Immigration Not an Option for all Couples

OC Register
April 14, 2008

Binational same-sex couples seek ways to stay together, even though their unions are not recognized under federal immigration law. [Link]

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BLOG: Bill Clinton + DOMA = revisionism

Pam’s House Blend
March 27, 2008
Along with a recent video clip of Bill Clinton feeling the heat from students grilling him about his signature on the Defense of Marriage Act in 1996, Pam offers a historical perspective on DOMA and what was going on at the time of the law signing, contrary to what Clinton claims. [Link]

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Marriage victory in IA district court

Gay City News
August 30, 2007
This article provides a good summary of the Iowa decision. From a legal perspective, the critical portion of the opinion is the judge's explanation of why the record compels the conclusion that the state's anti-gay Defense of Marriage Act (DOMA) is unconstitutional. He accepts the argument that the relevant issue under the state Constitution from a due process perspective is not whether 'gay marriage' is a fundamental right, but rather whether same-sex couples have the right to marry, since the right to marry is in itself a fundamental right. [Link]

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OPINON: Reunite This Family

The Boston Globe
August 27, 2007

Because Congress passed — and former President Clinton signed — the mean-spirited Defense of Marriage Act in 1996, no federal rights extend to gay and lesbian couples. The ability of a US citizen to sponsor a husband or wife for immigration to the United States, called a form I-130, is just one of them. "Same-sex couples are utterly shut out of that process," says Mary Bonauto, the lawyer who argued the Goodridge case before the Massachusetts Supreme Judicial Court that led to legalized gay marriages in the state. [Link]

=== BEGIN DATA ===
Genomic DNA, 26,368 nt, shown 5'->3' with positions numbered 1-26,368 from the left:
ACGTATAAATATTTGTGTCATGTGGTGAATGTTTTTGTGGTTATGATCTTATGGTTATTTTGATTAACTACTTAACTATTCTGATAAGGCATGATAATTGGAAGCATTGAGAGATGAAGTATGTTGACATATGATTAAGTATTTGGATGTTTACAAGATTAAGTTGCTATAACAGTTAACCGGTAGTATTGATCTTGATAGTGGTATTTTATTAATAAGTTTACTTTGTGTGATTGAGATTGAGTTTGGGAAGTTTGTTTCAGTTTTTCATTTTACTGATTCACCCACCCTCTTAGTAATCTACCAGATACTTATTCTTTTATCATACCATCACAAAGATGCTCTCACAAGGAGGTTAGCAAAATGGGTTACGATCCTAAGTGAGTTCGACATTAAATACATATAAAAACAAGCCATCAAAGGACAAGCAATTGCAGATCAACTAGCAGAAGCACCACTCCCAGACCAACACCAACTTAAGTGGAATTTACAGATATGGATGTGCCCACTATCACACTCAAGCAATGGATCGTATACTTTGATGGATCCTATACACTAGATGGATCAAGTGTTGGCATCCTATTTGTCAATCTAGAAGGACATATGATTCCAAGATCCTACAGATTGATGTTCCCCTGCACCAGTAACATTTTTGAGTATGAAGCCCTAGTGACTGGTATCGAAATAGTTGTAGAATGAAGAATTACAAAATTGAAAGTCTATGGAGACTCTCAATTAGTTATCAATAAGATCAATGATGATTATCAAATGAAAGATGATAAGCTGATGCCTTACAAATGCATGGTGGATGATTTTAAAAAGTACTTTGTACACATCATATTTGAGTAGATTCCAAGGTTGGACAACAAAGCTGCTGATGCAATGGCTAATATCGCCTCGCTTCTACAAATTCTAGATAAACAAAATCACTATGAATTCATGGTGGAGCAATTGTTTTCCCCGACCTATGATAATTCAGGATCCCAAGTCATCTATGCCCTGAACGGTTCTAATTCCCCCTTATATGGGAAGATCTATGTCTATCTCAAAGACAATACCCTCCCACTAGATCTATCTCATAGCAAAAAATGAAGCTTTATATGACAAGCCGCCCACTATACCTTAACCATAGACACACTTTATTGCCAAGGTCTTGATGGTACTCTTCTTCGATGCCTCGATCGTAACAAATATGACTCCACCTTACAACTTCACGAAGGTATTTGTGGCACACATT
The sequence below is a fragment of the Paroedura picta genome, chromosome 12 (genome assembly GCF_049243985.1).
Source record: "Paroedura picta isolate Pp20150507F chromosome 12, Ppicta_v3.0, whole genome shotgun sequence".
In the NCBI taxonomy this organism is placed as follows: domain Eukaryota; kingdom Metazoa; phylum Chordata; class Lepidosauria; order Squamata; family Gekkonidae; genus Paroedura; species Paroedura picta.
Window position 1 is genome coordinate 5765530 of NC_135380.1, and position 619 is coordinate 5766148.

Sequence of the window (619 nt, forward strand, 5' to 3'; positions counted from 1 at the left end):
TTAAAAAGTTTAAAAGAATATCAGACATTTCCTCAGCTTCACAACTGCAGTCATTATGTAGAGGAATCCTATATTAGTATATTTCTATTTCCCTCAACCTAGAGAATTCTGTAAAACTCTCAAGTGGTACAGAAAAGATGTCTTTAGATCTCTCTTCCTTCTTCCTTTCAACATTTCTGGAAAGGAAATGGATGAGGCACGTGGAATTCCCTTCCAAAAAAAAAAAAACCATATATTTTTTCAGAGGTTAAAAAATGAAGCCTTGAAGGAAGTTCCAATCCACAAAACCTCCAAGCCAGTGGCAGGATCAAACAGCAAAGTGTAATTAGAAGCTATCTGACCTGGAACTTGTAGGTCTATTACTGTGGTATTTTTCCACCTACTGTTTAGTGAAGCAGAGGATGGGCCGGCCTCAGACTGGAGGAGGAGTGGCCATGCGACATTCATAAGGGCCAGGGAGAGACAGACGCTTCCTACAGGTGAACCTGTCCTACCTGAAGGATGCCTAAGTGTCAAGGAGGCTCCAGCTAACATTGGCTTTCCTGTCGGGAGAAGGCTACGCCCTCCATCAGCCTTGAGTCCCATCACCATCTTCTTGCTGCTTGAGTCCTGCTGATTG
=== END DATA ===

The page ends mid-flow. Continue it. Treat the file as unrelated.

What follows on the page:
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BLOG: Strengthening Families?

The Republic of T.
August 7, 2007

While we wait for whatever it is we're waiting for, the things that happened to gay and lesbian families are going to continue to happen, and with little or no remedies or even the possibility of legal recourse. So, either that's acceptable or it's not. And if it's not, then it's worth asking what's going to be done about it. Otherwise we're asking people to continue to live with injustice without remedy, and to do so indefinitely. [Link]

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Gay People Find a Struggle Bringing Partners Into U.S.

The Seattle Times
June 25, 2007

After a trip 14 years ago to Thailand, where he met the man he would eventually marry, Bruce MacDonald began searching for a way — any way — for them to be together. So seven years ago, he relocated to Canada, which granted visas to both men, and they settled in Vancouver's west end. "I was forced to leave my country but by great good fortune I got to a better place," MacDonald said. "I see myself as a Canadian now." [Link]

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